Adults now feel abused by families that had no idea how to care for their kid.  They didn't know how to deal with the screaming or what seemed like attacks.  They had no idea that their kid saw all their interactions as if they were turned up to 11, as if someone had taken the world and turned the saturation knob up to high. 

For a lot of autistic people, this is what their life is like:

(To get the full effect, put your headphones on and put it on a normal volume level for you)

So to give the autistic kid or adult more stimulation is the wrong approach.  They need a gentler approach, and space to rest and to figure out their way through the world.

Autism can't be cured, but a person can learn to function, to make their own unique way through the world.

Characteristics of  Adult Autism
A broad list of autistic characteristics is quite long, and ranges through the whole of a person's life.  In adults, some main indicators of autism might be:
-Few friendships
-Difficulty in understanding non-verbal cues
-Strong resistance to change
-Difficulty processing new sensory experiences
-Difficulty in romantic connection
-Struggles with empathy
-Repetitive behaviors
-Short attention span
-Focused preoccupations, obsessions
(taken from Udemy Blog)

I feel horrible that we weren't able to discover my two kids' diagnosis until after high school. I am glad that we homeschooled them until high school, though because they were able to function better in that setting than in school, where they both had terrible difficulties.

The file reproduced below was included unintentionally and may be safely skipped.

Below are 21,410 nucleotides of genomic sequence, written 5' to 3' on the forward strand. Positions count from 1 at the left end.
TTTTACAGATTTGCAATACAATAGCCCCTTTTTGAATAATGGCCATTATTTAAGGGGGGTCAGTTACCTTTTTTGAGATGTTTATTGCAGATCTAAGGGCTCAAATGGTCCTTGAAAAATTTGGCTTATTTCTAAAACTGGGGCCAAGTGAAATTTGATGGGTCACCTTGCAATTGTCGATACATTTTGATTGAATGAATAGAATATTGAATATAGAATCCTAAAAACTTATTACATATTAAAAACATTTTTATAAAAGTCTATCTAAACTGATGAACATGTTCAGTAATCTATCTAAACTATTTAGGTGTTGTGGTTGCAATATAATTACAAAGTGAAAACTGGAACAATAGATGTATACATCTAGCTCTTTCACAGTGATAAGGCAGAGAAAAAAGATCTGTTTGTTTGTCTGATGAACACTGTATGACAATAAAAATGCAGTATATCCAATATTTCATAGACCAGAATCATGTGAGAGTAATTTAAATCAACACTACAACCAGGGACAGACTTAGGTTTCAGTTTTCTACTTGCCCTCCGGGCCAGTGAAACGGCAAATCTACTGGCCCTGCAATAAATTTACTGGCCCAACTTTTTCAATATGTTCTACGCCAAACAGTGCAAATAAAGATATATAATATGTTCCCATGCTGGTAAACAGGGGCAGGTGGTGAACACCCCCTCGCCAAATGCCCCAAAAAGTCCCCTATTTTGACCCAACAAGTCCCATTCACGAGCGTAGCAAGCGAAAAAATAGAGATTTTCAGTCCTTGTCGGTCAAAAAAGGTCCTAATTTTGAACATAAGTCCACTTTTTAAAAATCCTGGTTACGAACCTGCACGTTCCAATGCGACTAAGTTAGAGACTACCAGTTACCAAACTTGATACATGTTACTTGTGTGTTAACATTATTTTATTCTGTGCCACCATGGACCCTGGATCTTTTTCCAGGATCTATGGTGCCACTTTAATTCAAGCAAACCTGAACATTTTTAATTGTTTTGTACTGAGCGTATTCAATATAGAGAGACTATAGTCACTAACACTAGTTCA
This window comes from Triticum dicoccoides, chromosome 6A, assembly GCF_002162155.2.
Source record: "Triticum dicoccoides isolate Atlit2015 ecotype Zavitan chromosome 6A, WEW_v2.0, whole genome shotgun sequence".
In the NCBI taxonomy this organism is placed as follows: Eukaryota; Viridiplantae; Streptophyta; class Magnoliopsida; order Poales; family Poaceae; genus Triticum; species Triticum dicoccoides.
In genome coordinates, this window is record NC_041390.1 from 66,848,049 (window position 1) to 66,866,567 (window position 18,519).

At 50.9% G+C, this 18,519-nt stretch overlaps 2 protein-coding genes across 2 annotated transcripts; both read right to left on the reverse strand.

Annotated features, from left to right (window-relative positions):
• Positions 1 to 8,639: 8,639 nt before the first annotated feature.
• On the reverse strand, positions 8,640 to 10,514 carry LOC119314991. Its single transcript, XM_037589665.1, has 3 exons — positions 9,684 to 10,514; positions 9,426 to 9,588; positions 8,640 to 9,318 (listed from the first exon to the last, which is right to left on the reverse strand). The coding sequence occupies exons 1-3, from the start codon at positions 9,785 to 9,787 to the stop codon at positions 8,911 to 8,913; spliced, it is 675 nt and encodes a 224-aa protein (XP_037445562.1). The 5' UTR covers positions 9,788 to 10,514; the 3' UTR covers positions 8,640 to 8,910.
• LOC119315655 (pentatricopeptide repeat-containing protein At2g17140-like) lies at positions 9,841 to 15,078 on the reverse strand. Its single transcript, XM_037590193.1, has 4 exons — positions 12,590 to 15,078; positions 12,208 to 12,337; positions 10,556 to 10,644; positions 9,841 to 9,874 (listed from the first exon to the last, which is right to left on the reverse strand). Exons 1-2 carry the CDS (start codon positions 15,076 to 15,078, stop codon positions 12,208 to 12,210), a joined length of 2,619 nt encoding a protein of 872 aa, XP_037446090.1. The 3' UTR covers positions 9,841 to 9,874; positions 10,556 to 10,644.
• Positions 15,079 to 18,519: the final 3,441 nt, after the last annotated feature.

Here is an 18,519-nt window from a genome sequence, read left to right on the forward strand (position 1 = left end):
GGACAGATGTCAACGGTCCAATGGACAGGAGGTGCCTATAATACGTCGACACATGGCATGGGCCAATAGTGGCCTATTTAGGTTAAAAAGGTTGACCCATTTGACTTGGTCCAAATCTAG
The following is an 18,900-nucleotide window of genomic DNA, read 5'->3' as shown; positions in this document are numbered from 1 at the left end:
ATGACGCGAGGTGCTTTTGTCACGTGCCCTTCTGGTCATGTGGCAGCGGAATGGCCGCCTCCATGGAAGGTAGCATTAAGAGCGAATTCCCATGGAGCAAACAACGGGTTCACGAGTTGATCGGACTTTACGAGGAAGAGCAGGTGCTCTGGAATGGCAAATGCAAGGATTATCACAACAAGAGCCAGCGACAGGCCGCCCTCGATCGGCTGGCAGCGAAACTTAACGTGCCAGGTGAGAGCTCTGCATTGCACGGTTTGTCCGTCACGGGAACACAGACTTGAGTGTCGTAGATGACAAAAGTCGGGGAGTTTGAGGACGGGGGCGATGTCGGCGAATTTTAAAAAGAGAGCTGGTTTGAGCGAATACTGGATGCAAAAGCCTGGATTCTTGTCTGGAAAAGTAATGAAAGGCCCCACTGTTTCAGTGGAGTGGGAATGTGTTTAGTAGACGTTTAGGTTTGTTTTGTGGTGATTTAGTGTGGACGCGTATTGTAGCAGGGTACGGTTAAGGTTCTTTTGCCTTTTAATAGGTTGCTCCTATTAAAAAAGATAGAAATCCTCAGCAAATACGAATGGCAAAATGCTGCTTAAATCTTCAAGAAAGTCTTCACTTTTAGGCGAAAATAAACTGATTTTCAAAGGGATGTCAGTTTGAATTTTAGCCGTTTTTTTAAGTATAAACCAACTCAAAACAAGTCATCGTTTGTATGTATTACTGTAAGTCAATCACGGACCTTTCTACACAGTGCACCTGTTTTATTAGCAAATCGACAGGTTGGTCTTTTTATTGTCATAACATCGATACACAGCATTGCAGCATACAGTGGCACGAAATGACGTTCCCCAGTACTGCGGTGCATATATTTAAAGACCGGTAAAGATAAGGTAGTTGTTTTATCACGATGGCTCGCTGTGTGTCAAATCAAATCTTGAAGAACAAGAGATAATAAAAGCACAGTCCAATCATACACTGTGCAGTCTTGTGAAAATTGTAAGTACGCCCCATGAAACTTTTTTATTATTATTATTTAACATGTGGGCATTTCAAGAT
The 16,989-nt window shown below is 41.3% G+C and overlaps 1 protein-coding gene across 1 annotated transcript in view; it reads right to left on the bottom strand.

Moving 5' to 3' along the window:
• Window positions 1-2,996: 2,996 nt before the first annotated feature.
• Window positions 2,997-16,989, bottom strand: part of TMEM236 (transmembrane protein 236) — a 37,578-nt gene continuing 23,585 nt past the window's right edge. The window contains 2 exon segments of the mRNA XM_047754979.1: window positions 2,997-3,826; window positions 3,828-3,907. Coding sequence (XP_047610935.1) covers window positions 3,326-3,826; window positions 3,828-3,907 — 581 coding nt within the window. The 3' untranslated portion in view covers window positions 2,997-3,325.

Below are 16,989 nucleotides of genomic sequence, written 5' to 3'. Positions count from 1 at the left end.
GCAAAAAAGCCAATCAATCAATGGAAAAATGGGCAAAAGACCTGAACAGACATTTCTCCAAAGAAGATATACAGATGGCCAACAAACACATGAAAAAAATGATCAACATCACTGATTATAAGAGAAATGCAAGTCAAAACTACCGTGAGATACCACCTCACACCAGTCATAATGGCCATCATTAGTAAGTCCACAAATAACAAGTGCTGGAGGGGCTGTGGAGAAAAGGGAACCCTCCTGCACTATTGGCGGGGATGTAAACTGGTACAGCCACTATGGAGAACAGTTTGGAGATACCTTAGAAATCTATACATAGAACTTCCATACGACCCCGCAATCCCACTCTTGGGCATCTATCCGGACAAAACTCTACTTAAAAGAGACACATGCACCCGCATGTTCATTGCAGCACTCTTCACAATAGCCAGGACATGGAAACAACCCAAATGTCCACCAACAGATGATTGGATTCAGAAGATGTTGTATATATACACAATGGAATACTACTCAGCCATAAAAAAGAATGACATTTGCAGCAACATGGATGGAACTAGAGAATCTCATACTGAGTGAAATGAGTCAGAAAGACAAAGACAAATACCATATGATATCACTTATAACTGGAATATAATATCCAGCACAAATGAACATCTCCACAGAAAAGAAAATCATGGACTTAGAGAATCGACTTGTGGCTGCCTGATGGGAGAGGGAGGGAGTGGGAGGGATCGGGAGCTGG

Genetic aspect
Another curious aspect of autism is that the gene that triggers autism is passed only through the male. This doesn't mean that a man with autistic children has autism, but it would be in his family line, somewhere.  The other curious aspect of the autism gene is that two people in the same family could have the autistic gene, but autism would look very different in even siblings that have autism.  The gene might be the same, but the way the gene reacts is remarkably different for each person.

So think of the prism spectrum illustration above.  Each autistic person might have 12 different characteristics, but the application of those characteristics, and the seriousness of each characteristic would be different for each person.  Autism may not ever be found if a person has found their place in society, and their autistic characteristics would be seen as "quirks" or the person seen as "eccentric."  

All of this is fascinating, I'm sure, to you, but it also applies to me, so I'll be talking about some things I learned about myself next time.  

Tuesday, July 12, 2016


Devon loved to play the recorder. In fact, he never stopped. All day, all night, he played with joy, spreading his happiness to everyone. The god Zeus, after pursuing a nymph all night, was awakened by Devon's playing a bit too early in the morning. Zeus turned Devon into a kitschy art decoration all over the world, and his flute was never heard from again.
Later in the afternoon, when Zeus woke up, he had no recollection of ever doing this.

Monday, July 11, 2016


She always enjoyed standing on the shore of the river, dusk encompassing the landscape, while she watched the fish drowning.


"I am the king! I am the king!"
"Would you please just shut up."
"Only if you let me be king!"
"Fine, fine, whatever. Just be quiet"

Life is Full of Love

Life and love find us where we look for it. 
If all we see if death and bitterness, then we'll find that. 
I'd rather see a half-truth world filled with people trying to love 
than a half-truth world filled with people who are selfish.